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Law School Case Brief

Commercial Real Estate Inv. v. Comcast of Utah II, Inc. - 2012 UT 49, 285 P.3d 1193 (Sup.Ct.)


Liquidated damages clauses are not subject to any form of heightened judicial scrutiny. Instead, courts should begin with the longstanding presumption that liquidated damages clauses are enforceable. Liquidated damages clauses should be reviewed in the same manner as other contractual provisions. Persons dealing at arm's length are entitled to contract on their own terms without the intervention of the courts for the purpose of relieving one side or the other from the effects of a bad bargain. It is not a court's prerogative to step in and renegotiate the contract of the parties. Instead, unless enforcement of a liquidated damages clause would be unconscionable, a court should recognize and honor the right of persons to contract freely and to make real and genuine mistakes when the dealings are at arms' length. Courts should not interfere except when sharp practice or most unconscionable results are to be prevented. Courts should invalidate liquidated damages clauses only with great reluctance and when the facts clearly demonstrate that it would be unconscionable to decree enforcement of the terms of the contract. Reviewing liquidated damages clauses for unconscionability still preserves challenges to penalty clauses. Even Utah's cases purporting to apply the penalty approach conclude that penalties are unenforceable because they are unconscionable. Furthermore, Utah's case law employing the penalty approach looks at the circumstances surrounding the parties at the time of the contract's execution—the same inquiry courts engage in for claims of unconscionability. 


A lease agreement was drafted by an agent of defendant tenant's predecessor in interest, for a long time lease of a building. The lease agreement required continuous operation of the building and contained a liquidated damages provision. When the tenant's predecessor ceased operations at the building and vacated the premises,  plaintiff landlord filed suit for breach of the parties' commercial lease contract. The parties disputed the validity of the liquidated damages provision. The district court granted partial summary judgment and awarded the landlord approximately $1.7 million in liquidated damages, plus approximately $2 million in interest, based on the tenant's breach of contract. On appeal, defendant-appellant tenant challenged the enforceability of the liquidated damages clause in its contract with plaintiff-appellee landlord.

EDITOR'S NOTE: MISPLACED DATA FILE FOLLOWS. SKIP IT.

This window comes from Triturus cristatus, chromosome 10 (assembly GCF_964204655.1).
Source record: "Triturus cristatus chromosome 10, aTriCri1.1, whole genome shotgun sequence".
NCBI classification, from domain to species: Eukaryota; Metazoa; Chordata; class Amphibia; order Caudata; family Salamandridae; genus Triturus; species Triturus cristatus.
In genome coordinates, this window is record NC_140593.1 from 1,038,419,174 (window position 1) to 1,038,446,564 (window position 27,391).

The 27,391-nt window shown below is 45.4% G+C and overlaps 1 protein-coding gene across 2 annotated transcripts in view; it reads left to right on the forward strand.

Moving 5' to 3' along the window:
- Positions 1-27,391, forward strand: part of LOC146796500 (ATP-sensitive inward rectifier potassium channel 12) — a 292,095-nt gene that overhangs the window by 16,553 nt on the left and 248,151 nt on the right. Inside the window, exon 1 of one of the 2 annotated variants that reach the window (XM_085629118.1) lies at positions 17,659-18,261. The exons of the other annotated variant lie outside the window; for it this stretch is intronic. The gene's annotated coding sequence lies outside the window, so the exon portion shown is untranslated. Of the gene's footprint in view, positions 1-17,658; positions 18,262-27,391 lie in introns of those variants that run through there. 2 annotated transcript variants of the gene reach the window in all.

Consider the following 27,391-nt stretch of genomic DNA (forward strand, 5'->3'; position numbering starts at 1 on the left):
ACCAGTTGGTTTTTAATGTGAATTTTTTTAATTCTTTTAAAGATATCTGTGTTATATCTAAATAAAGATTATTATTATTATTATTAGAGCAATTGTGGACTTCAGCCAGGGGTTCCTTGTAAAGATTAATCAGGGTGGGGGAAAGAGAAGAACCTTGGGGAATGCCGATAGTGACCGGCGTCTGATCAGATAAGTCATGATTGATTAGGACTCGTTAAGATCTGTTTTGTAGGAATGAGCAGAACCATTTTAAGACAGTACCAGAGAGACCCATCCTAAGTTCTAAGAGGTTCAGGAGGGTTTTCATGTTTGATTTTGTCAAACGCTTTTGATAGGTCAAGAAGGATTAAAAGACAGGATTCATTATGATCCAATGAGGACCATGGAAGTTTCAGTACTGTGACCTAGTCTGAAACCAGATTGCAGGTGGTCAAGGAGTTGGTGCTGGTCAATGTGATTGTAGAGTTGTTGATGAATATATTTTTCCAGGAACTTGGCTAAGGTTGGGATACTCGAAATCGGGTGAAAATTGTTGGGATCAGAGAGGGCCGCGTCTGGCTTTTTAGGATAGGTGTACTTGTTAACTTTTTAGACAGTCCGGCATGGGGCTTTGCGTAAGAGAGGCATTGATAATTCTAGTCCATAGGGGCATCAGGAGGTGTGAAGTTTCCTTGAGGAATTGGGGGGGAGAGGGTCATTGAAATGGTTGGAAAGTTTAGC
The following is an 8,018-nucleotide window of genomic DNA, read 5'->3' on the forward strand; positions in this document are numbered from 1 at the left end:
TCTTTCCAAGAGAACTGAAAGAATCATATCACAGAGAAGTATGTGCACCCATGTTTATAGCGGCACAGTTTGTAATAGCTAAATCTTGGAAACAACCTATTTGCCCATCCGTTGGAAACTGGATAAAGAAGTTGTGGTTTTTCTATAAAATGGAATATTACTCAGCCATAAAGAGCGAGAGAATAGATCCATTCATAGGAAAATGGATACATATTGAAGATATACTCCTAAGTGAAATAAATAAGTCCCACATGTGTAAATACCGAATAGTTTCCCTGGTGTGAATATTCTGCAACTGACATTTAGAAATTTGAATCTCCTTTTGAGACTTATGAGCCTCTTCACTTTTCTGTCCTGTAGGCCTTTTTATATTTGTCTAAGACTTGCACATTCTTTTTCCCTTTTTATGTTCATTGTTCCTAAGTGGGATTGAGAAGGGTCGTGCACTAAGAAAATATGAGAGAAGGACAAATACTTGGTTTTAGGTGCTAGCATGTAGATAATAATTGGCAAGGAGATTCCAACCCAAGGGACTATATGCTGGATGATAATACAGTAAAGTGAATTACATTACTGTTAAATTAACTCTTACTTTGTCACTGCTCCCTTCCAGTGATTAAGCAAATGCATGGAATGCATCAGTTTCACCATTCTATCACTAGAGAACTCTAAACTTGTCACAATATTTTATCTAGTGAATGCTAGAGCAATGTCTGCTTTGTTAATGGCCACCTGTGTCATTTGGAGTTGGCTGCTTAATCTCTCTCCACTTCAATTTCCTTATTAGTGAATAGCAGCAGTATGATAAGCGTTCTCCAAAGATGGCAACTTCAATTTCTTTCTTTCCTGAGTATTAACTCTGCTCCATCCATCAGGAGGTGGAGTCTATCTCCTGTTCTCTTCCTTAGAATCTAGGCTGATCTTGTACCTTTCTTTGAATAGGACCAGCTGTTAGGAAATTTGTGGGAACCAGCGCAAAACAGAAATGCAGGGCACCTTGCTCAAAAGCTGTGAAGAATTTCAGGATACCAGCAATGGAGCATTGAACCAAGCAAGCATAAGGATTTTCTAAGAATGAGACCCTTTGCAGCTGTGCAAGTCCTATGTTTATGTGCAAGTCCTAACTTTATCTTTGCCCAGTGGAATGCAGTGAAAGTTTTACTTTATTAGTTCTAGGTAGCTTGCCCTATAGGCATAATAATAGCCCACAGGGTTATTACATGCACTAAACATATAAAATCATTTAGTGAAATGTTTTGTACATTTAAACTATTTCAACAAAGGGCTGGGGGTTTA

Did any grounds exist to invalidate the liquidated damages clause in the parties' contract?




The Supreme Court of Utah affirmed the district court's grant of partial summary judgment in the landlord's favor and remanded for further proceedings. The court reviewed Utah's case law on liquidated damages clauses, observing that it reflected several competing approaches. The court concluded that liquidated damages clauses should be reviewed in the same manner as other contractual provisions. Thus, liquidated damages clauses were not subject to any form of heightened judicial scrutiny and were presumed enforceable. A party could challenge the enforceability of a liquidated damages clause only by pursuing a general contractual remedy such as mistake, fraud, duress, or unconscionability. Because the lease contract had been drafted by the tenant's predecessor and the liquidated damages provision was not oppressively one-sided or unreasonable, the provision was not unconscionable. The tenant failed to meet its burden to present evidence of how the landlord could have further mitigated its damages.

As for the standard of review applicable to summary judgment, the Court explained that an appellate court reviews a district court's decision to grant summary judgment for correctness, granting no deference to the district court. The appellate court may affirm a district court's entry of summary judgment if it is sustainable on any legal ground or theory apparent on the record.

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